Tony Dobbins and Tony Dundon
Employer-sponsored non-union employee representation (NER) forums have attracted interest from human resources management practitioners, policy-makers and scholars, particularly in Anglo-Saxon liberal market contexts. NER bodies may take a wide variety of forms, constituting a potential alternative voice channel to trade unionism. Yet NER bodies remain relatively rare, perpetuating a significant representation and voice gap for most workers across the Anglo-Saxon world. Employers may have multiple reasons for introducing NER bodies: sometimes, but not always, to avoid unions. This depends on the contextual circumstances of different employers. NER bodies tend to lack independence and genuine power-sharing for mutual gains because they are management controlled. This is unlikely to change in the current political economy context, which provides limited scope for employee participation in workplace governance. Fresh thinking about alternative models of industrial democracy is required.
Peter Prowse, Tony Dobbins and Ray Fells
While the concept of a Living Wage is not new, the modern Living Wage movement is viewed as having developed in America in the municipal government sector. In 1994, seeing full-time employees coming to their soup kitchens, Baltimoreans United in Leadership Development (a coalition of churches, trade unions and neighbourhood groups) started campaigning for a Living Wage (Luce, 2017). Their campaign spread and Lammam (2014) reported that more than 140 American municipalities have Living Wage laws. In contrast, the modern campaign for a Living Wage in the UK emerged in the commercial district of London’s Canary Wharf. The East London branch (TELCO) of the community organisation Citizens UK launched the campaign in 2001, staging protest actions which led to payment of the Living Wage at prominent city banks. The campaign became national and is coordinated by the Living Wage Foundation, established in 2011 by Citizens UK. As a direct result of these campaigns, wage increases have been secured in universities, banking and financial services, healthcare, cleaning, hospitality, catering and retail (Wills and Sims, 2004; Lopes and Hall, 2015).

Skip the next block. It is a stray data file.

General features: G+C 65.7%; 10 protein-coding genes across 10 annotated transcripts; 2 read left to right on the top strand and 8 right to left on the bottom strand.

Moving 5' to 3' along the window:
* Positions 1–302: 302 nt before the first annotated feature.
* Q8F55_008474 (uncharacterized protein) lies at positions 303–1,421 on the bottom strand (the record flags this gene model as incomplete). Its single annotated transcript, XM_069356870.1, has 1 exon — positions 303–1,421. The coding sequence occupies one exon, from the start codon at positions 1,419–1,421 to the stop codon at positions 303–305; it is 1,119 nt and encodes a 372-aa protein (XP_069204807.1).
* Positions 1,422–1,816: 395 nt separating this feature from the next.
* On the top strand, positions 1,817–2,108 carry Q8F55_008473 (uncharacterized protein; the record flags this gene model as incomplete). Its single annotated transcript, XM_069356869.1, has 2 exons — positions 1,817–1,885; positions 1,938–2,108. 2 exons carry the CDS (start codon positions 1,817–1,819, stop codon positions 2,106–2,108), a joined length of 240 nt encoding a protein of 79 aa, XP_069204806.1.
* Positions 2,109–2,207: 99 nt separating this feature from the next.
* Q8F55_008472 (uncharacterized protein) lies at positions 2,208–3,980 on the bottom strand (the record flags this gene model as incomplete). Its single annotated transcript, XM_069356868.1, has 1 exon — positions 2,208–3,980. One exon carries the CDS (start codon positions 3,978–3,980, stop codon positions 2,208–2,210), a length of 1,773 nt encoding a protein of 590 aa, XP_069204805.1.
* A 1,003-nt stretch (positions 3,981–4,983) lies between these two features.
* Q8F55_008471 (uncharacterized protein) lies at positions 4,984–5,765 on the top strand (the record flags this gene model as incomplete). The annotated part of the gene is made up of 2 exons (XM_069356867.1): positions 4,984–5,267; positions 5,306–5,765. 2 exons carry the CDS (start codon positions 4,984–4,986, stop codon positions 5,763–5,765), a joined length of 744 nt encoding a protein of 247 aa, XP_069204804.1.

Niall Cullinane, Tony Dundon, Jimmy Donaghey, Eugene Hickland and Tony Dobbins
BritCo is a British-owned multinational corporation operating in more than 170 countries. It is a former utility which was privatised in the UK in the 1980s. Since the early 1990s, BritCo has expanded into international markets. In 1990 for example, BritCo entered the Republic of Ireland (RoI) market through a joint commercial venture with an Irish semi-state company. While it recognizes unions in its UK (including Northern Ireland) bases, in non-UK sites, including the RoI, it operates on a non-union basis. BritCo management claim they exhibit many elements of what is called diffused ‘best practice’ HRM across its sites with a leading hand from the corporate HQ. Diffused arrangements include selective hiring, semi autonomous teams, performance-related pay, culture management, harmonisation, and training opportunities.